Italian lighting manufacturer Danese has commissioned designer Ross Lovegrove for a fixture called the 100% Lamp – a simple, controllable fixture with an interesting design feature – the circuitry is on the outside of the lamp:


The design is simple and elegant – bent aluminum sheet with a white paint coat, and the circuitboard/control affixed.  The control device is a screen-printed BAS plastic card that is also affixed to the unit, and control of intensity is via a sensor embedded within the card.  The orange circuitboard on the rear of the lamp is Kapton material, used in flexible printed circuits.

The LED source for the lamp is a cluster of 3 X 5W LEDs with an efficacy of 70 lumens per watt.

From the Danese Milan site:

The inclination of the head is dictated by a LED angle calculation so that an equilibrium between the correct illumination of a wide work area and the dazzling monitoring can be achieved. The challenge of a substantial technological innovation is faced by relying on overall “subtraction” principles. The body of the lamp is composed of a very light sheet of aluminium 5 mm thick, cut and softly bent. The base widens forming an area different from the worktop on which to store personal belongings.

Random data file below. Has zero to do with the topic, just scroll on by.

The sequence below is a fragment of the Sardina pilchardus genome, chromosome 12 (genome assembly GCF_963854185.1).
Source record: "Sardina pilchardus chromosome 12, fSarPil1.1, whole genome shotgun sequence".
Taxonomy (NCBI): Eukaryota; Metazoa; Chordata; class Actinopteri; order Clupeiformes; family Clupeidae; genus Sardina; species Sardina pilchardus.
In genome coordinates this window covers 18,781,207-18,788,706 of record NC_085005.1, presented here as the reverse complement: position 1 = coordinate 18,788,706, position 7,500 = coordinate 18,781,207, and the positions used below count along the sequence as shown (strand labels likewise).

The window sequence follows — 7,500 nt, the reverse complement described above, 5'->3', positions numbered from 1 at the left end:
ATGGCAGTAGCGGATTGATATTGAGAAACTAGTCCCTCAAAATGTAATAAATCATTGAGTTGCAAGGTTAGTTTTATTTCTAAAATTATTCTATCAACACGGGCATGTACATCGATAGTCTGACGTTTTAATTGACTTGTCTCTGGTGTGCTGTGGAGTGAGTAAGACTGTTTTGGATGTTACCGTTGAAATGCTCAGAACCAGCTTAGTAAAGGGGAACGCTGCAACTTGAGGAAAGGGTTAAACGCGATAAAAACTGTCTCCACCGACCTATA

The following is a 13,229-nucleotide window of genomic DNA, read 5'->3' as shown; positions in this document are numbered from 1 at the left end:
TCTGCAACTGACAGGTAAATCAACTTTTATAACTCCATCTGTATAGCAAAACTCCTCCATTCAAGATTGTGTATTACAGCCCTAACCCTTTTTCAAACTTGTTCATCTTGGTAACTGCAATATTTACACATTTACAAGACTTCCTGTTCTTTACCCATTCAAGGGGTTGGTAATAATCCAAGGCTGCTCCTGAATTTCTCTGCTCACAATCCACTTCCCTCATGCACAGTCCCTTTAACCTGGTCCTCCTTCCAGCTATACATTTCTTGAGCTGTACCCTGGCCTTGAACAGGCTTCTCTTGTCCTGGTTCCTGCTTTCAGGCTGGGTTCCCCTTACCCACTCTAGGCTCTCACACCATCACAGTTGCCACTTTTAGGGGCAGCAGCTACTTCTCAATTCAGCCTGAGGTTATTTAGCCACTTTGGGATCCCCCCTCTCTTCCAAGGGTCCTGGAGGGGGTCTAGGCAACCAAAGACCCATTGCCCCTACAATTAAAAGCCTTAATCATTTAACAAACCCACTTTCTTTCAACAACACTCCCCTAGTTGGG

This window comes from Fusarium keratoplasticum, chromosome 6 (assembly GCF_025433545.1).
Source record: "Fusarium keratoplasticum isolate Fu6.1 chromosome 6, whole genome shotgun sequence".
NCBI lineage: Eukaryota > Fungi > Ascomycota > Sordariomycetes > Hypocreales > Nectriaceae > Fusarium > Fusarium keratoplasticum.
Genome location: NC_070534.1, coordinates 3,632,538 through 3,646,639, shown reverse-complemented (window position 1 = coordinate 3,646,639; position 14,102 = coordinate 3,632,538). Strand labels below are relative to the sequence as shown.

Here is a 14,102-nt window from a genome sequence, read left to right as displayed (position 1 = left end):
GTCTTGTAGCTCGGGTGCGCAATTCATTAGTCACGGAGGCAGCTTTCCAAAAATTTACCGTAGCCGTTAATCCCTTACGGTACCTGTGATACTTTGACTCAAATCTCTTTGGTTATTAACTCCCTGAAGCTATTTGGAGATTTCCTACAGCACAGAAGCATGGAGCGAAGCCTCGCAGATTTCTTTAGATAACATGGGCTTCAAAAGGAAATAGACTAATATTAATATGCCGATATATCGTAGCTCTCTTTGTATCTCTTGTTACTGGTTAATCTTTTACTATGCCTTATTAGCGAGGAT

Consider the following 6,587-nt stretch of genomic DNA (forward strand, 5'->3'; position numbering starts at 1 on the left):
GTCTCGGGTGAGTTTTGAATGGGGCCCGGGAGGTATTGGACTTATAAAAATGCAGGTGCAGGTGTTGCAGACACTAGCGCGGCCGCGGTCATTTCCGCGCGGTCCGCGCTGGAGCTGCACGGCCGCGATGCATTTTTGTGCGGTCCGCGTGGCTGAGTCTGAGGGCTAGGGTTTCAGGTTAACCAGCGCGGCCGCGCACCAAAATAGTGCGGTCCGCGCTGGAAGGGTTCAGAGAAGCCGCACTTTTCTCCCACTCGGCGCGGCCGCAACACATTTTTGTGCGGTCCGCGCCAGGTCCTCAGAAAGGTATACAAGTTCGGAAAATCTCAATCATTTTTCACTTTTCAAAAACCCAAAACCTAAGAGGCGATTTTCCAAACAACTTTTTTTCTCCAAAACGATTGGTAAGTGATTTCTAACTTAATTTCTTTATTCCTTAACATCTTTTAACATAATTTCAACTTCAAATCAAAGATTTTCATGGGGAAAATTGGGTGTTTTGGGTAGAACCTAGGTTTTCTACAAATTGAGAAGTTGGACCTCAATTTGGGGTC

On the front of the body of 100% Al light is integrated Danese’s technologically advanced switch. You insert a serigraphed ABS card into the aluminium body, which contains the sensor that regulates the turning on and the intensity of light emission. The feeding and the connection among the LEDs, the touch dimmers and the electronic components can only work in the flexible Kapton circuit. This combination of technology and innovative design rises in the Metadistretti project environment and it is developed by Danese in partnership with Micromac.

Check out more images:






Thanks, DeZeen and DesignBoom!

Screwed Light


It’s not often than I discover a lighting fixture that comes with poetry, but then again I don’t often see a lighting fixture that is made of screws:

Spikey and ugly pretty or not
Of small brown screws there are alot
Dangerously unfunctional
So purely hypothetical